Contributing to free software requires privilege. Even regular contributors might sometimes find themselves without it.

Time, focus and money. You might find yourself lacking in one of these at various points in your life.

While software projects from startups move like streams, most free software projects move like glaciers. They move slowly but they keep moving for decades.

Being away from a project doesn't mean you have to give it up. You can join back later.

#FreeSoftware #Privilege

@njoseph
It's very unclear to me what you mean and what you are implying with the word privilege in this context.

@federico3 @njoseph seems pretty clear to me:

> Time, focus and money. You might find yourself lacking in one of these at various points in your life.

Hard to make this any more clear, in fact.

@rysiek I mentioned implications and context - which are not spelled out.....

@federico3 @rysiek Acknowledging your own privilege just means being grateful that you have been given chances that others might not have been given no matter how hard they worked.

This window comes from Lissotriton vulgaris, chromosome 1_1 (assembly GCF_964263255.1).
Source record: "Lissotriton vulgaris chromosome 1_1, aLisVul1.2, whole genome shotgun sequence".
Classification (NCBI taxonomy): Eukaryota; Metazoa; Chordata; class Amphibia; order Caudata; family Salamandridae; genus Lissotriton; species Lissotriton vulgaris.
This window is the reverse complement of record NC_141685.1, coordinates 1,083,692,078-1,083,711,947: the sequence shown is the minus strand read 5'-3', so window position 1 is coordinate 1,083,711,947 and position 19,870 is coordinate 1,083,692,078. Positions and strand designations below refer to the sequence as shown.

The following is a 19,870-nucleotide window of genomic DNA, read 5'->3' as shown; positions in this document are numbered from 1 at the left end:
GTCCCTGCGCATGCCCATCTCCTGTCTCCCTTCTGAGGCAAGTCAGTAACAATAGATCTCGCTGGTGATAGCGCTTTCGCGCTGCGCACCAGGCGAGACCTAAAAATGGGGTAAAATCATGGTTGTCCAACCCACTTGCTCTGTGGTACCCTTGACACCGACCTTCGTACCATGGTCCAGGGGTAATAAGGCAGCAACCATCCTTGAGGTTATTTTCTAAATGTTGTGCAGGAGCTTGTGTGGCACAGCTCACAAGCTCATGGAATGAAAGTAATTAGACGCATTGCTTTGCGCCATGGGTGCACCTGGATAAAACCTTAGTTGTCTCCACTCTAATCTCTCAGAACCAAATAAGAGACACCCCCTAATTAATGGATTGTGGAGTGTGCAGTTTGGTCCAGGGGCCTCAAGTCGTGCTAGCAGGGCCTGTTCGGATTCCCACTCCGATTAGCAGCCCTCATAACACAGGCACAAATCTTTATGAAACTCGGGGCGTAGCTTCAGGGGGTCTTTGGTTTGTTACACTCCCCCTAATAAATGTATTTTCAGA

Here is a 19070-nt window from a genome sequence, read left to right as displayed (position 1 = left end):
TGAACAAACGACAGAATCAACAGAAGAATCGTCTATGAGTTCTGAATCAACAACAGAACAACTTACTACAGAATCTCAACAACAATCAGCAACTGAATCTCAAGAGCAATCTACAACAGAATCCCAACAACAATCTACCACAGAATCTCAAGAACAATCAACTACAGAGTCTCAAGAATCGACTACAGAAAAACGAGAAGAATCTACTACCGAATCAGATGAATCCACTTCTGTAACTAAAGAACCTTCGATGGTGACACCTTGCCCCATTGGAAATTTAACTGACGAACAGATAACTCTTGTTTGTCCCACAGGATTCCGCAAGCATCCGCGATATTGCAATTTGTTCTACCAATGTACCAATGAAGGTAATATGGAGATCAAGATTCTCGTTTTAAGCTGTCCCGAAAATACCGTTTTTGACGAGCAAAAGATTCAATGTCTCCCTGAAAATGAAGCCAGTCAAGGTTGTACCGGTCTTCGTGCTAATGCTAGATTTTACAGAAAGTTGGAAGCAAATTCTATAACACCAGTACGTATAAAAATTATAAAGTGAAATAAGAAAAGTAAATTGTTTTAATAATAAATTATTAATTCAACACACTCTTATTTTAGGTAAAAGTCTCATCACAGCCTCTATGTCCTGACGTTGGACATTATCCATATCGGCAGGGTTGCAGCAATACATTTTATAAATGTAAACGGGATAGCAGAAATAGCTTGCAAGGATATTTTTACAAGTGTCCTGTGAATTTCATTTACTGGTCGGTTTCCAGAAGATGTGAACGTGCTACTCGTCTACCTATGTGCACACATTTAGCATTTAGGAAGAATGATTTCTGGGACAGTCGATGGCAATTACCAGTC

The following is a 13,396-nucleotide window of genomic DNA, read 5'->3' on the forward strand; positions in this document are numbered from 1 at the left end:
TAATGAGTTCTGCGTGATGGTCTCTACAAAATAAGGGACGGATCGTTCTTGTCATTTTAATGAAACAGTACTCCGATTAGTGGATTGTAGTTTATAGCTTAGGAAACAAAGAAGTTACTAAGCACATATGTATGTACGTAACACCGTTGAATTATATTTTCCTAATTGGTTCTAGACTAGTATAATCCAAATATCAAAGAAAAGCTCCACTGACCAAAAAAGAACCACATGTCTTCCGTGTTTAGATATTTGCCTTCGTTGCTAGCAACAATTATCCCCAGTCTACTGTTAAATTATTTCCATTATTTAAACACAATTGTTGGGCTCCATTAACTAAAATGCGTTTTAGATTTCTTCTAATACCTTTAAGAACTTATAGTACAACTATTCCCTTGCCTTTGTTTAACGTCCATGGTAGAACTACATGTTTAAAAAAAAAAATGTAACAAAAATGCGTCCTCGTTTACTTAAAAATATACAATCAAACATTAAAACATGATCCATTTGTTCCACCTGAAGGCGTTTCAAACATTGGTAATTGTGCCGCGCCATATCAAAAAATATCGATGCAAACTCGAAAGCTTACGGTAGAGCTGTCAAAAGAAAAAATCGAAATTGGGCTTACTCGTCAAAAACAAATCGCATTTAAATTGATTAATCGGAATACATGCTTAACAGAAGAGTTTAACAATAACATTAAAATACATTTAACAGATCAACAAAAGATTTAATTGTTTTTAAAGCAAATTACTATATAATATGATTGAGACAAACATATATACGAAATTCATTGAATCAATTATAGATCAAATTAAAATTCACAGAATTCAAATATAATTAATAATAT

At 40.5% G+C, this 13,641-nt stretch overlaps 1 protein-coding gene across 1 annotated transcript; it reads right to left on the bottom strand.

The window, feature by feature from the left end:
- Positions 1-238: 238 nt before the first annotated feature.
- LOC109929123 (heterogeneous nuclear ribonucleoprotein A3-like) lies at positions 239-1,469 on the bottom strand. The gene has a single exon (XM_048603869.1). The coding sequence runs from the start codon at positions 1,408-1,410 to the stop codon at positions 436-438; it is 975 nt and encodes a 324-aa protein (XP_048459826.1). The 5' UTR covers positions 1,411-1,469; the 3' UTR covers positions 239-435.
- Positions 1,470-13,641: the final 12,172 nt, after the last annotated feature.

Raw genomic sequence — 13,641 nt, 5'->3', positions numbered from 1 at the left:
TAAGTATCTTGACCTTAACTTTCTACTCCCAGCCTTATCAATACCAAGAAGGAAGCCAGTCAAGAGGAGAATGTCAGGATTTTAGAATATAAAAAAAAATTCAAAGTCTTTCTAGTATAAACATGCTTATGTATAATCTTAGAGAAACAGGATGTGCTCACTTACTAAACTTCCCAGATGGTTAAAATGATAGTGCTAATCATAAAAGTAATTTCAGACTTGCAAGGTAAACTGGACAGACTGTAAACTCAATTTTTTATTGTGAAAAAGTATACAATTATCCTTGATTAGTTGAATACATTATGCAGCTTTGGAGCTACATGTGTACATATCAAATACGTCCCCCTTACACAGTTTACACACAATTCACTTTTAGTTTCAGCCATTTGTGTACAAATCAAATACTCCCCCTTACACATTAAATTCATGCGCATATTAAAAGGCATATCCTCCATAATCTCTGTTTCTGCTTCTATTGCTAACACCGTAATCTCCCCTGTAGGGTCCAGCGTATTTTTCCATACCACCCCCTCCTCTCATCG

It does not mean denigrating your own hard work or that of others.

It's a point of humility and a self-check to maybe not throw out a knee-jerk "meh, it's free software, patches welcome" the next time a person runs into an issue due to a sharp edge in some free software project. Maybe they have the opportunity to contribute. Maybe they don't. You don't know their life.
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@clacke @rysiek @federico3

Stating that something is free software and that patches are welcome is a statement of fact. I don't see anything wrong with that.

The flipside of this lecture in privilege is one about entitlement. Nobody (outside of my immediate family) is entitled to my time and energy in order to fulfill their needs, no matter how "privileged" they might think I am.

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